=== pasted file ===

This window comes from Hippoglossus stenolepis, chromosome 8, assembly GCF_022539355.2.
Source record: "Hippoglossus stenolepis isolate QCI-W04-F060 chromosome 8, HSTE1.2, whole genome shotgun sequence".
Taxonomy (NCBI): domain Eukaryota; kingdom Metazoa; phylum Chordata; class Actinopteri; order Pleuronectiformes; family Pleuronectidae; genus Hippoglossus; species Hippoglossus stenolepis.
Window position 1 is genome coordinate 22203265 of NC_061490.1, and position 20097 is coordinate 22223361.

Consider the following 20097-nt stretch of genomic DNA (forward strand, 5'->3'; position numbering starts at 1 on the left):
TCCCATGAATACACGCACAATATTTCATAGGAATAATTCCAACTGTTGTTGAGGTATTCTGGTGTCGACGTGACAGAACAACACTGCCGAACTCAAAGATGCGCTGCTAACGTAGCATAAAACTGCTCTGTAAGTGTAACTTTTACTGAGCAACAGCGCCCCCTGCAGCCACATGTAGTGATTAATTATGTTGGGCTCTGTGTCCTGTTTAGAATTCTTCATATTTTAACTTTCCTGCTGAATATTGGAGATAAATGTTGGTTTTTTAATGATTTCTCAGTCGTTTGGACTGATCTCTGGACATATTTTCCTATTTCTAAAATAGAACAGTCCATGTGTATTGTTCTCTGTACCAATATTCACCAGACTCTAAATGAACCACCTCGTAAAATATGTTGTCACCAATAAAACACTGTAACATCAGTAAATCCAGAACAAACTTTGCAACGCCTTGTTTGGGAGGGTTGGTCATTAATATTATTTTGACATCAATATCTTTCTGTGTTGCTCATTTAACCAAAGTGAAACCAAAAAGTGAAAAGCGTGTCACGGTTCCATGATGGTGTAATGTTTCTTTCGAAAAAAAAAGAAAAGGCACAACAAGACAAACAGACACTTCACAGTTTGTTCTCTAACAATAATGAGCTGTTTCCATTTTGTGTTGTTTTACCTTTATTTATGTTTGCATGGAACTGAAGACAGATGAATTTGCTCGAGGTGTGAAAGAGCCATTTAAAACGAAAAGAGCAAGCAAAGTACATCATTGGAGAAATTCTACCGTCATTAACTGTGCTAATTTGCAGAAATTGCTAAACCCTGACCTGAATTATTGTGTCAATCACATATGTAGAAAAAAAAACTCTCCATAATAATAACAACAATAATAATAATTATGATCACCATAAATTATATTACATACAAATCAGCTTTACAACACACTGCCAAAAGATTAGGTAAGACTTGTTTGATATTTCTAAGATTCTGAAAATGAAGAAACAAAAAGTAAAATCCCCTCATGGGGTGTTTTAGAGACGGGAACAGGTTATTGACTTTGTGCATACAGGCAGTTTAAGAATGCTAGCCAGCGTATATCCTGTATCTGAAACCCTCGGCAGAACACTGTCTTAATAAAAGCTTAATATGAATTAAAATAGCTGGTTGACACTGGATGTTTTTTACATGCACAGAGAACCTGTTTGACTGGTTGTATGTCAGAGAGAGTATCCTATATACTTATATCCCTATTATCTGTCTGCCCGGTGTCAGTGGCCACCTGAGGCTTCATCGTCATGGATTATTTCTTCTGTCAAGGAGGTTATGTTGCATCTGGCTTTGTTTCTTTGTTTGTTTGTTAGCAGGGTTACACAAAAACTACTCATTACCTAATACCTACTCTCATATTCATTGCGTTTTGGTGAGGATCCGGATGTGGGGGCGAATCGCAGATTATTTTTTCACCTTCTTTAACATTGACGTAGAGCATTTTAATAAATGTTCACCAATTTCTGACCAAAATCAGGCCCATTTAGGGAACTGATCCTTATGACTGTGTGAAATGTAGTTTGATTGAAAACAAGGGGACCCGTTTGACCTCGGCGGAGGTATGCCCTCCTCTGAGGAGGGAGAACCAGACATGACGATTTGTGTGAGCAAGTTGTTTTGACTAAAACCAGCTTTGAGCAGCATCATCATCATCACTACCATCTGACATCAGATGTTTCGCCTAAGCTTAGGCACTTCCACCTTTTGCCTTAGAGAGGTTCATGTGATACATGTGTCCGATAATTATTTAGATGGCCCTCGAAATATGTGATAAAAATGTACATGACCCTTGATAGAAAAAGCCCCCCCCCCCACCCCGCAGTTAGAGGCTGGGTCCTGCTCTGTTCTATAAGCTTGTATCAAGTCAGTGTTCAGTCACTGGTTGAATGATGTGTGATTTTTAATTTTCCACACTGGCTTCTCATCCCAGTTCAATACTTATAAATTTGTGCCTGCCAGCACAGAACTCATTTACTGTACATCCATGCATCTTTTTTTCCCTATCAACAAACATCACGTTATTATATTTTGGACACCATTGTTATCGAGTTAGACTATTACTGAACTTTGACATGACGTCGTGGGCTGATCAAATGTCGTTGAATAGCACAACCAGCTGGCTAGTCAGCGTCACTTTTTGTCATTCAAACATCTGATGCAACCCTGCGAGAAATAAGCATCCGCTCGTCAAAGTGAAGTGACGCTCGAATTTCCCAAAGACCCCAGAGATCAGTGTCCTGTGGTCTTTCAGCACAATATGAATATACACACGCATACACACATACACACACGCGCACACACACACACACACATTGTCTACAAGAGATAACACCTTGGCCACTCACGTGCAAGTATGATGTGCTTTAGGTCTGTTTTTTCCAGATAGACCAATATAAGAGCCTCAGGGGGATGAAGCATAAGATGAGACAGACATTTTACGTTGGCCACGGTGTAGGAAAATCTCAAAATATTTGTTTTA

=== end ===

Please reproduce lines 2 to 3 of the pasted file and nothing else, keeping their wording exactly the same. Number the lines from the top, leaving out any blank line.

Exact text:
Source record: "Hippoglossus stenolepis isolate QCI-W04-F060 chromosome 8, HSTE1.2, whole genome shotgun sequence".
Taxonomy (NCBI): domain Eukaryota; kingdom Metazoa; phylum Chordata; class Actinopteri; order Pleuronectiformes; family Pleuronectidae; genus Hippoglossus; species Hippoglossus stenolepis.